Call for action to rid homes of dangerous white goods
GOVERNMENT action to get faulty and potentially dangerous white goods out of homes is falling “woefully short”, a consumer group has claimed.
Faulty white goods such as washingmachines, tumble-dryers and fridgefreezers are causing more than 60 house fires a week, a figure that has remained “stubbornly high” for at least five years, an investigation by Which? found.
Fire data obtained by the watchdog through Freedom of Information requests shows faulty washingmachines and tumble-dryers to be the most high-risk appliances, causing 35% of fires between April 1, 2014, and March 31, 2016.
Other high-risk appliances for the same period include cookers and ovens, which caused 11% of fires, dishwashers (10%) and fridges, freezers and fridge-freezers (8%).
This week, Which? wrote to ministers giving them 90 days to publish an action plan for the new Office for Product Safety and Standards, launched last month. Which? wants the action plan to set out the “true scale” of product safety risks in the UK and the “immediate steps” that the office will take to prevent further fires, including the action it will take to remove an estimated one million faulty Whirlpool-made tumble-dryers that remain in people’s homes.
Last month a House of Commons committee urged Whirlpool to take “urgent action” to resolve the problem that has led to at least 750 fires since 2004.
The inquiry into risks from faulty electrical items was triggered by last year’s Grenfell Tower tragedy, when 71 people died in a fire believed to have been started by a faulty Hotpoint fridge-freezer.
A second defect in the door mechanism of some Whirlpool products was blamed for a fire in Llanrwst, north Wales, which killed two men in October 2014.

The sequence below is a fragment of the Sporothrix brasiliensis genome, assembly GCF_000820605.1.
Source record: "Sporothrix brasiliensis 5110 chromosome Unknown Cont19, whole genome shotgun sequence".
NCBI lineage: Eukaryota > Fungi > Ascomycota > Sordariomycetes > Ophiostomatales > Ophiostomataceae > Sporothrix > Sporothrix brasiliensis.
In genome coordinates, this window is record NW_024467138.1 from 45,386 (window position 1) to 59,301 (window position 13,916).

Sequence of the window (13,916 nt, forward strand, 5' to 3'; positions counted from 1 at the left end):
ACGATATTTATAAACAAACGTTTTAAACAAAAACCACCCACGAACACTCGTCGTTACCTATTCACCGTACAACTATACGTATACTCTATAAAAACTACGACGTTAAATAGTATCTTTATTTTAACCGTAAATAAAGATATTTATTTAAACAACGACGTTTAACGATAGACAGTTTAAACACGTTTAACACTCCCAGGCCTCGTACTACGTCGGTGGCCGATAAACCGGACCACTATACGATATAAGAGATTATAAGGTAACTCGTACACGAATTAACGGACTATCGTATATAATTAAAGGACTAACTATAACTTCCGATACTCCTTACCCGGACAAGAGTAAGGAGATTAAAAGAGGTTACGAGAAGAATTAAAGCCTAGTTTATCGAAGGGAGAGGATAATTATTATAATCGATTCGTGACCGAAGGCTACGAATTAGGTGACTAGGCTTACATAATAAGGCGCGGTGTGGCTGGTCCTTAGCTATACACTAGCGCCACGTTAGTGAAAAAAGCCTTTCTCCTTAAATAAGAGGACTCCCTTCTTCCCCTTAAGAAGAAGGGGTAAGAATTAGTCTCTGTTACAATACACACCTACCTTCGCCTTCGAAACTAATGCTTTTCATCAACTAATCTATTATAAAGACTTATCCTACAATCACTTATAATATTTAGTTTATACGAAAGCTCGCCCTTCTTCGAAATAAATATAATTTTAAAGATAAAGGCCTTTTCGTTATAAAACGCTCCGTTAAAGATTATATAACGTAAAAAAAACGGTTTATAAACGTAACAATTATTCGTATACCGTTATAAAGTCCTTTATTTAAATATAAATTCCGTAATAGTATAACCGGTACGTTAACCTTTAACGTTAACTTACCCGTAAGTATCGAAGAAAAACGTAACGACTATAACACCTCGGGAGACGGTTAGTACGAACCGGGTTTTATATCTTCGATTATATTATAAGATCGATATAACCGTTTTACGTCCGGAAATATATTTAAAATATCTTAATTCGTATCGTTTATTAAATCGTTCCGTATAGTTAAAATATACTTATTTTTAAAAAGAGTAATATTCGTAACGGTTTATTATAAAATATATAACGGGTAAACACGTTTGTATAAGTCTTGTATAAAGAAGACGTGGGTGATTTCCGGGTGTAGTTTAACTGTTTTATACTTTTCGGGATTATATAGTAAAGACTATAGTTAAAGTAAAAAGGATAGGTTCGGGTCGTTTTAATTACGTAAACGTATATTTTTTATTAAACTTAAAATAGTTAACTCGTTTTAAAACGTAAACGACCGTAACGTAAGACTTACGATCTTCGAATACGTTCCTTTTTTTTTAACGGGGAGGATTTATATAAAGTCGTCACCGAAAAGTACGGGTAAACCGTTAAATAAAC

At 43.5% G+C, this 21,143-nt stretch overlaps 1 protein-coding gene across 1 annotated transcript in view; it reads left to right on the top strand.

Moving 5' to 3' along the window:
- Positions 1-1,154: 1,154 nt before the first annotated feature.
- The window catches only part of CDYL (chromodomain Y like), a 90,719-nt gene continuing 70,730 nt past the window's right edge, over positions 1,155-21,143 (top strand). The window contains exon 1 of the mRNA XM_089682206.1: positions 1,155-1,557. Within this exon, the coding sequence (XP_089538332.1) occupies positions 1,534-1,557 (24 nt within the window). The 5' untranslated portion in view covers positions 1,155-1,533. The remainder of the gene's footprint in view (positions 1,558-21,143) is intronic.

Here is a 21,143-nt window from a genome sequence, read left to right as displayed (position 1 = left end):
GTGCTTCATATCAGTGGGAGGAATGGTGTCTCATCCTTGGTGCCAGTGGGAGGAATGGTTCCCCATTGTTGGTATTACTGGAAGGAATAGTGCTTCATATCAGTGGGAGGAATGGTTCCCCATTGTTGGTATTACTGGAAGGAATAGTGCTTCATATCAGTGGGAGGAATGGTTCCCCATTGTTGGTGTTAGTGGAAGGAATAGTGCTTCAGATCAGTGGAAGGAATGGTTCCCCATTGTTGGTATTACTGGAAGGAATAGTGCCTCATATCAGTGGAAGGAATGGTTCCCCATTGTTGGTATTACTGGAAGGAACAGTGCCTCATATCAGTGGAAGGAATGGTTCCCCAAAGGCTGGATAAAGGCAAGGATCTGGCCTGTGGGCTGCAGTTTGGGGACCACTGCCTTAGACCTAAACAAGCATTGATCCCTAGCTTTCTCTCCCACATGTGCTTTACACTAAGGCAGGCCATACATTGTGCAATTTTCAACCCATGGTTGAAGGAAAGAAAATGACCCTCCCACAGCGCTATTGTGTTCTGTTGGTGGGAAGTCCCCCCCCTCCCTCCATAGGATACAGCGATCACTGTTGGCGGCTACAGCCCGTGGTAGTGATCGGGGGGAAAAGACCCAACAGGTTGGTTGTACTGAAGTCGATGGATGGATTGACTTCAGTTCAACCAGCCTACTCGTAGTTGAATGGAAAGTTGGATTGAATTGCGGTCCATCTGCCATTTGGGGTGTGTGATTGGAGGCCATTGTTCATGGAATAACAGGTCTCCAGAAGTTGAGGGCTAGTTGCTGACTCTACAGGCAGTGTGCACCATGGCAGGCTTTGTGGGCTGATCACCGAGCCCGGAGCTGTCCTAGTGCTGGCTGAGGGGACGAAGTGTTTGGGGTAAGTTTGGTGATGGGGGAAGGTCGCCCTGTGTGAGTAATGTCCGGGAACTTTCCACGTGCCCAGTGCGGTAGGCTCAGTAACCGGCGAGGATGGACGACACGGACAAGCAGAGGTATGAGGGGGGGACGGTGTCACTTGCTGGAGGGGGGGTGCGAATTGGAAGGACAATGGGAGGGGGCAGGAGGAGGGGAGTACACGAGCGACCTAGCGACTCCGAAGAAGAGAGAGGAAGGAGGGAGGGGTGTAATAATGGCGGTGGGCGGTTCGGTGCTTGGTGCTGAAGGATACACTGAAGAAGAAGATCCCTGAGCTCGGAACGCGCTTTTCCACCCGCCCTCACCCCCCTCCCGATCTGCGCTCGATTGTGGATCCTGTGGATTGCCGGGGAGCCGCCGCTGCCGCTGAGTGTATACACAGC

Bernard Hender, 19, and Doug McTavish, 39, died following the blaze.
Assistant coroner for north Wales, David Lewis recorded a narrative verdict on their deaths following an inquest held over five days in April and August 2017. In a report in the wake of the inquest he said that “...on the balance of probabilities the fire could be attributed to a problem with the tumble-dryer, more specifically an electrical fault associated with the door switch assembly”.
He said the door switch assembly is used in “literally hundreds of thousands of appliances manufactured by Whirlpool”.
The Which? letter to ministers is part of a new campaign by the group calling for “fundamental reform of the UK’s antiquated product safety regime to keep dangerous products out of our homes”, and includes the demand that manufacturers and retailers immediately remove unsafe products from the market and households.
> Doug McTavish, left, and Bernard Hender died in a flat fire in Llanrwst in 2014. The coroner blamed a faulty tumble-dryer